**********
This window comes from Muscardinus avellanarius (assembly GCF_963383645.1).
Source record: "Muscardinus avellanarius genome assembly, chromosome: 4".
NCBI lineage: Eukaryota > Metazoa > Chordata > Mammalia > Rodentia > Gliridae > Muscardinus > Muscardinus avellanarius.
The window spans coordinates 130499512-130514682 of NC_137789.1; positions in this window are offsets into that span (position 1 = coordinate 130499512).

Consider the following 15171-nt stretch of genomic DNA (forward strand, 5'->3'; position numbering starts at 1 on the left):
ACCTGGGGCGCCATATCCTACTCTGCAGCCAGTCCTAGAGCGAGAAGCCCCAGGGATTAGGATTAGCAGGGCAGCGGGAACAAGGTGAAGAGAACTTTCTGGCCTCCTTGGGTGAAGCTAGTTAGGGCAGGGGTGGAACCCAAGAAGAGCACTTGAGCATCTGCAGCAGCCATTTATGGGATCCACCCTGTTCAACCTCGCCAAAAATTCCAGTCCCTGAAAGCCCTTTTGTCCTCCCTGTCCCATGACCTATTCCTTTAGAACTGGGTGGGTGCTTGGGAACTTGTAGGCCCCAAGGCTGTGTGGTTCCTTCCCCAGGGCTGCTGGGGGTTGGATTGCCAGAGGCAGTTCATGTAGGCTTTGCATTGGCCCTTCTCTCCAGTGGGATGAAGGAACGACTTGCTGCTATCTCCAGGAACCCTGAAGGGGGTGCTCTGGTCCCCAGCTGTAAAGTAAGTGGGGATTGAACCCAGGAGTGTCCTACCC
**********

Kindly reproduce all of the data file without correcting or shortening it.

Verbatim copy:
This window comes from Muscardinus avellanarius (assembly GCF_963383645.1).
Source record: "Muscardinus avellanarius genome assembly, chromosome: 4".
NCBI lineage: Eukaryota > Metazoa > Chordata > Mammalia > Rodentia > Gliridae > Muscardinus > Muscardinus avellanarius.
The window spans coordinates 130499512-130514682 of NC_137789.1; positions in this window are offsets into that span (position 1 = coordinate 130499512).

Consider the following 15171-nt stretch of genomic DNA (forward strand, 5'->3'; position numbering starts at 1 on the left):
ACCTGGGGCGCCATATCCTACTCTGCAGCCAGTCCTAGAGCGAGAAGCCCCAGGGATTAGGATTAGCAGGGCAGCGGGAACAAGGTGAAGAGAACTTTCTGGCCTCCTTGGGTGAAGCTAGTTAGGGCAGGGGTGGAACCCAAGAAGAGCACTTGAGCATCTGCAGCAGCCATTTATGGGATCCACCCTGTTCAACCTCGCCAAAAATTCCAGTCCCTGAAAGCCCTTTTGTCCTCCCTGTCCCATGACCTATTCCTTTAGAACTGGGTGGGTGCTTGGGAACTTGTAGGCCCCAAGGCTGTGTGGTTCCTTCCCCAGGGCTGCTGGGGGTTGGATTGCCAGAGGCAGTTCATGTAGGCTTTGCATTGGCCCTTCTCTCCAGTGGGATGAAGGAACGACTTGCTGCTATCTCCAGGAACCCTGAAGGGGGTGCTCTGGTCCCCAGCTGTAAAGTAAGTGGGGATTGAACCCAGGAGTGTCCTACCC